The Megabook of Fluency

Book Six The Megabook of Fluency by Tim Rasinski and Mellissa Chatman Smith. Rasinski has taken the concept of fluency well beyond the focus on reading speed that characterizes some approaches to the teaching of fluency. Tim calls prosody the gateway to comprehension. He has developed a rubric for measuring prosody that includes the components of Expression, Automatic word recognition, Rhythm & phrasing, and Smoothness. He uses the acronym EARS to describe his fluency rubric. In this book, he and Mellissa give many practical examples of how to build prosody. Using the activities from this book teachers can scaffold readers into sounding like storytellers instead of robots.  The bonus is the readers will also understand what they read much better than before.

Taken together these six books can be used to create a viable system for reading instruction. It is a balanced system. That is not the bad thing that some critics try to make it out to be. I have detailed my criticisms of the opinions and practices of some of the proponents of the simple view of reading. Here is a link to my latest summary of that criticism: https://doctorsam7.blog/2019/04/26/cutting-through-the-gordian-knot-of-beginning-phonics-instruction-my-advice-to-beginning-teachers-by-dr-sam-bommarito/

A final thought, whether one agrees with all of what I am advocating or not, I do want to strongly recommend one rule for all administrators considering adoption of a reading program to follow. Make certain that whatever program you are adopting has evidence that it improves reading comprehension. That means you must make sure the instruments used to measure reading comprehension are widely accepted instruments that are up to the task. Also, make sure that the evidence for improving reading comprehension establishes a pattern of doing so over several years. Taking this stance around the issue of comprehension, in my opinion, provides the gold standard by which to judge literacy programs.  I think the six books listed in this entry will help any group of administrators find ways to implement a successful literacy program. They constitute a basic starter set, not a complete list of all possible books to use. For instance, once administrators are ready to make the leap to reading and writing workshop teaching I would have additional books to recommend.  I hope this answers your question and hope that your administrators find these six books helpful.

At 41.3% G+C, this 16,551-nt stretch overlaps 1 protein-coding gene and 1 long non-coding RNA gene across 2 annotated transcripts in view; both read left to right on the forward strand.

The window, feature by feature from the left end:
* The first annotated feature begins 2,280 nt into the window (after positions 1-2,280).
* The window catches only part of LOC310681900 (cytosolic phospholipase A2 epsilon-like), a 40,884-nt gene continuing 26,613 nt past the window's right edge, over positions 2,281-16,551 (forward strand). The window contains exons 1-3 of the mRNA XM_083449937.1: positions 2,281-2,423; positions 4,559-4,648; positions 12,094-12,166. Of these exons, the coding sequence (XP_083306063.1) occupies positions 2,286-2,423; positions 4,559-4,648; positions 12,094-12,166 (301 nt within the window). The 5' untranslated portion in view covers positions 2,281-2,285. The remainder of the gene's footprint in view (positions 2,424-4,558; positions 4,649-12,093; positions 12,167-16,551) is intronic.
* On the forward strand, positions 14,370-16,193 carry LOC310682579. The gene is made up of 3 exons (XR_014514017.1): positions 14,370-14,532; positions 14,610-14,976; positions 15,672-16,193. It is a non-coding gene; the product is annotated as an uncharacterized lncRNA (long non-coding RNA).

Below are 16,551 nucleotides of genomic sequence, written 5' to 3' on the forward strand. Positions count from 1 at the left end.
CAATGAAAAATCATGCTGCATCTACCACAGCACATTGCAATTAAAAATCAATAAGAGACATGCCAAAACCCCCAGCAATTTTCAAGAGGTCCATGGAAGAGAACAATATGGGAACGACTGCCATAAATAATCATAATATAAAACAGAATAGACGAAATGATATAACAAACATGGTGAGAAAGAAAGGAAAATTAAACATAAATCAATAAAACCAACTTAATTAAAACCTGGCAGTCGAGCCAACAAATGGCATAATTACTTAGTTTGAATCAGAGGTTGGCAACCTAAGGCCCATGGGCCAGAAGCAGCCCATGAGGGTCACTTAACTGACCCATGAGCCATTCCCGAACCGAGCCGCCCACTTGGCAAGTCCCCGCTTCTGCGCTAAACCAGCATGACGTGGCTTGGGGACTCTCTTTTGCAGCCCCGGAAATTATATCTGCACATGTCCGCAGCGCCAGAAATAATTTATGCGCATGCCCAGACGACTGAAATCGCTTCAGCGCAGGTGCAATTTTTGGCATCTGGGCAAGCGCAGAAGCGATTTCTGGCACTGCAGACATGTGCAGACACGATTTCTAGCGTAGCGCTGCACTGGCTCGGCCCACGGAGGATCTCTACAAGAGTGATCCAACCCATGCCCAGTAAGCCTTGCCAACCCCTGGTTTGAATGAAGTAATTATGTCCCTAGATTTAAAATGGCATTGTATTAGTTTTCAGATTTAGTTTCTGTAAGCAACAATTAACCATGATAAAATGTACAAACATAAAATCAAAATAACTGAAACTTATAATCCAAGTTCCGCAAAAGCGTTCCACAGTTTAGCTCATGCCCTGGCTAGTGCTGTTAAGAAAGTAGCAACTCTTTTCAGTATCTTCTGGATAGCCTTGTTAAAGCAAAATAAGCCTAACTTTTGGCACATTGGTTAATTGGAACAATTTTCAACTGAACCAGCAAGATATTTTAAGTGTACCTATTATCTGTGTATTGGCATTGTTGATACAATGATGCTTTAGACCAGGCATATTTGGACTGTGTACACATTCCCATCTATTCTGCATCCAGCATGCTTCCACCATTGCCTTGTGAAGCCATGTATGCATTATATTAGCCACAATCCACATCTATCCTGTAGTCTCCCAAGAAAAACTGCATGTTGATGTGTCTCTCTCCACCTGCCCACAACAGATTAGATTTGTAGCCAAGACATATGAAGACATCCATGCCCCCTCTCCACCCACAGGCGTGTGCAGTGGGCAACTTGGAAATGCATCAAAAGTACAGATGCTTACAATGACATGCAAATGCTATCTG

Dr. Sam Bommarito (aka the advocate of a common sense approach to literacy instruction)

Copyright 2019 by Dr. Sam Bommarito. Views/interpretations expressed here are solely the view of this author and do not necessarily reflect the views of any other person or organization.

P.S. If you found the blog through Facebook or Twitter, please consider following the blog to make sure you won’t miss it.  Use the “follow” entry on the sidebar of the blog.